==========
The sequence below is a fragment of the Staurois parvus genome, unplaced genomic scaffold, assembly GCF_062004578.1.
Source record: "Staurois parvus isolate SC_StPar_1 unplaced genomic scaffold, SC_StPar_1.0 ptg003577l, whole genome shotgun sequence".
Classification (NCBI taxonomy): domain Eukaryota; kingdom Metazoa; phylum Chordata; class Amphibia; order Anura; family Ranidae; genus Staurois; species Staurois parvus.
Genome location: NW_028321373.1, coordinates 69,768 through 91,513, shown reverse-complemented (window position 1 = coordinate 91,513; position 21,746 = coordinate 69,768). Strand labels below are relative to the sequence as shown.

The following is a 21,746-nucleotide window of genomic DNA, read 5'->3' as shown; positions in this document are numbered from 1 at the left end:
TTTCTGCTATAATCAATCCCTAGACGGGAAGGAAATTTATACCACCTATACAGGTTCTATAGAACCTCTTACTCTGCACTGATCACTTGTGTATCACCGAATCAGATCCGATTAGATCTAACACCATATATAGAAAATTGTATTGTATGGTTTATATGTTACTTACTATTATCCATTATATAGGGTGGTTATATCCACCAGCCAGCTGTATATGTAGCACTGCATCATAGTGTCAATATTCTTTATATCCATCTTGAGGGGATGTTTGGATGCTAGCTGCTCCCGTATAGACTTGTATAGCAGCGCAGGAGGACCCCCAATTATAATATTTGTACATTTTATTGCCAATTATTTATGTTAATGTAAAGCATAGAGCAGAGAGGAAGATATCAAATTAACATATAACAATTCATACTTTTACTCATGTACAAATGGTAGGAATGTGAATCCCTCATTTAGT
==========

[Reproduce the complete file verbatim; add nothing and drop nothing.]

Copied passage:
The sequence below is a fragment of the Staurois parvus genome, unplaced genomic scaffold, assembly GCF_062004578.1.
Source record: "Staurois parvus isolate SC_StPar_1 unplaced genomic scaffold, SC_StPar_1.0 ptg003577l, whole genome shotgun sequence".
Classification (NCBI taxonomy): domain Eukaryota; kingdom Metazoa; phylum Chordata; class Amphibia; order Anura; family Ranidae; genus Staurois; species Staurois parvus.
Genome location: NW_028321373.1, coordinates 69,768 through 91,513, shown reverse-complemented (window position 1 = coordinate 91,513; position 21,746 = coordinate 69,768). Strand labels below are relative to the sequence as shown.

The following is a 21,746-nucleotide window of genomic DNA, read 5'->3' as shown; positions in this document are numbered from 1 at the left end:
TTTCTGCTATAATCAATCCCTAGACGGGAAGGAAATTTATACCACCTATACAGGTTCTATAGAACCTCTTACTCTGCACTGATCACTTGTGTATCACCGAATCAGATCCGATTAGATCTAACACCATATATAGAAAATTGTATTGTATGGTTTATATGTTACTTACTATTATCCATTATATAGGGTGGTTATATCCACCAGCCAGCTGTATATGTAGCACTGCATCATAGTGTCAATATTCTTTATATCCATCTTGAGGGGATGTTTGGATGCTAGCTGCTCCCGTATAGACTTGTATAGCAGCGCAGGAGGACCCCCAATTATAATATTTGTACATTTTATTGCCAATTATTTATGTTAATGTAAAGCATAGAGCAGAGAGGAAGATATCAAATTAACATATAACAATTCATACTTTTACTCATGTACAAATGGTAGGAATGTGAATCCCTCATTTAGT